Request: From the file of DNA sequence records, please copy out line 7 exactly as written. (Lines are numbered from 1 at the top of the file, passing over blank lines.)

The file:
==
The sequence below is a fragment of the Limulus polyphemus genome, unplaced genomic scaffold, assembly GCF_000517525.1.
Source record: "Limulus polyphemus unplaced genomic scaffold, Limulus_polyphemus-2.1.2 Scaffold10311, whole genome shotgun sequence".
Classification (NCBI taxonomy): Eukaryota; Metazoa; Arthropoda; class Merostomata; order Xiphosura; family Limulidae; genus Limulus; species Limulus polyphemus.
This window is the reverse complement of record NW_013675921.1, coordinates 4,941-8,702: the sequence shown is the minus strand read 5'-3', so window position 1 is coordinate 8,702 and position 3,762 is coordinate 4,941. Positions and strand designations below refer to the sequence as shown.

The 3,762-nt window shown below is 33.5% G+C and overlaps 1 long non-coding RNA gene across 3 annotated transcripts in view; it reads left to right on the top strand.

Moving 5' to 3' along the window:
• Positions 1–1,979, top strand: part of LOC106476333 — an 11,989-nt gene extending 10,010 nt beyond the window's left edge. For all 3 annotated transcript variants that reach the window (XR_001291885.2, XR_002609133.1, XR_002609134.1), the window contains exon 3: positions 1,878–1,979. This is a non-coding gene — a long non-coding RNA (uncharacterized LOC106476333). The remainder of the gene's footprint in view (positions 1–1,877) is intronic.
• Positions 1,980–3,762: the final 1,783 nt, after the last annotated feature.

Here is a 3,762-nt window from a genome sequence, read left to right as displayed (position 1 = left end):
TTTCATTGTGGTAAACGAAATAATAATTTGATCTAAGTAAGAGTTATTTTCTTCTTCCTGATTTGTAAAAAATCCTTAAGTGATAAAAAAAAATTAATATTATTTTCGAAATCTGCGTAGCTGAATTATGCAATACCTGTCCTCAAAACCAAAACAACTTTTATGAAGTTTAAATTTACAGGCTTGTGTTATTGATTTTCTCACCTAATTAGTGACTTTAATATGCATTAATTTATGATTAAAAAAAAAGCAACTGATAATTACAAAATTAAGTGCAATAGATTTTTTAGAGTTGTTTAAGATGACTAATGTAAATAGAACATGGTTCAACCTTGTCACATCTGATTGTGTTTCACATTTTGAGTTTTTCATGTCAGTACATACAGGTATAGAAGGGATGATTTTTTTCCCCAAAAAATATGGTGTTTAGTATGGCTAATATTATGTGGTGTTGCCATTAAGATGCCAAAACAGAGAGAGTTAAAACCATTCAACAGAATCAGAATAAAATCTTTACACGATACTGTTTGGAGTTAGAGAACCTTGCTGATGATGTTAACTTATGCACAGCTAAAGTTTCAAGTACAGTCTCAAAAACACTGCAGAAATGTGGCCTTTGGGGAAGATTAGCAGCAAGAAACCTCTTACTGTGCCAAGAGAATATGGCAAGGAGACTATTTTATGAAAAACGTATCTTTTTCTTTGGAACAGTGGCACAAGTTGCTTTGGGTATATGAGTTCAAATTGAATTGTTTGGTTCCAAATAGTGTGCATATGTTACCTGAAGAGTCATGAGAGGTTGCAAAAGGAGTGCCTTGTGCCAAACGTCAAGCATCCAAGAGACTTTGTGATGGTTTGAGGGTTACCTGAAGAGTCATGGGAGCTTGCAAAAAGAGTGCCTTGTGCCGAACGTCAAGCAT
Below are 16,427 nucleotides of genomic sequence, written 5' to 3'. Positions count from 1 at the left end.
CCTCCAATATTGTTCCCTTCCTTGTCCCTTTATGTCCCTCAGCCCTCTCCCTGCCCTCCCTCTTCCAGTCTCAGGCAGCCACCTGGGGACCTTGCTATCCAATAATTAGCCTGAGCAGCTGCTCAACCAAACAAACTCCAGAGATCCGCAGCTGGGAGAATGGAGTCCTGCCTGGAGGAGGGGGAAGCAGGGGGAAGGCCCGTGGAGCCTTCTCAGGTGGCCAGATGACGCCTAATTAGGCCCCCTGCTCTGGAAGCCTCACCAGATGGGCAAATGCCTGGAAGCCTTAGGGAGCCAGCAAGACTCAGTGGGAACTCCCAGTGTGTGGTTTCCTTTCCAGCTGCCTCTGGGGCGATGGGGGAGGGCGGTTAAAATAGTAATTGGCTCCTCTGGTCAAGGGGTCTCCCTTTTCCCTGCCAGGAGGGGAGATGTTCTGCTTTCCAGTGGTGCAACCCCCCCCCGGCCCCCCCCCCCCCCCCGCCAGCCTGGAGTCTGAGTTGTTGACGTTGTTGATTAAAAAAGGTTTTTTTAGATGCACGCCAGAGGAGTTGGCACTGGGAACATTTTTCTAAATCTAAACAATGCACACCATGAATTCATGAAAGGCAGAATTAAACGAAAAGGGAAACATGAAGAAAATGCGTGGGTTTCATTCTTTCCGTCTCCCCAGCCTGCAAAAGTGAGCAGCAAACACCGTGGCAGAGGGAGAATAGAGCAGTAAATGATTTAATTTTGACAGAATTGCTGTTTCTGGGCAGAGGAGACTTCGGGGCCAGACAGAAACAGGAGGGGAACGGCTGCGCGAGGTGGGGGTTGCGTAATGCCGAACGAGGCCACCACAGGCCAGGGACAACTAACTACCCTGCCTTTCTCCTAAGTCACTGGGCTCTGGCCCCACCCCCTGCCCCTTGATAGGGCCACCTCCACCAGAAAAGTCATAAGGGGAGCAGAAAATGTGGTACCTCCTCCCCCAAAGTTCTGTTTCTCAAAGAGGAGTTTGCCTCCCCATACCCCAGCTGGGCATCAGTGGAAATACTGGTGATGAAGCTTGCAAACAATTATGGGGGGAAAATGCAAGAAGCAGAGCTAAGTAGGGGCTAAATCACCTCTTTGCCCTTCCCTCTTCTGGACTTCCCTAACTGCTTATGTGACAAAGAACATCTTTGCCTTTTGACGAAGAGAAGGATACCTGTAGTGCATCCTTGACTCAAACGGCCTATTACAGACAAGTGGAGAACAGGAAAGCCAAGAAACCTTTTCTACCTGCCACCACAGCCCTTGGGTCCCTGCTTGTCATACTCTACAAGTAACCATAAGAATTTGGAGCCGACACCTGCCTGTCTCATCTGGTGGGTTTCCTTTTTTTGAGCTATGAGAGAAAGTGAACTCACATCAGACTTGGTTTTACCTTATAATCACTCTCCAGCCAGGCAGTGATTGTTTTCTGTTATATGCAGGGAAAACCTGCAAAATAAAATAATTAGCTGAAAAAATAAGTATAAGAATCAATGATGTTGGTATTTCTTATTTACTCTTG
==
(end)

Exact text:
• Positions 1–1,979, top strand: part of LOC106476333 — an 11,989-nt gene extending 10,010 nt beyond the window's left edge. For all 3 annotated transcript variants that reach the window (XR_001291885.2, XR_002609133.1, XR_002609134.1), the window contains exon 3: positions 1,878–1,979. This is a non-coding gene — a long non-coding RNA (uncharacterized LOC106476333). The remainder of the gene's footprint in view (positions 1–1,877) is intronic.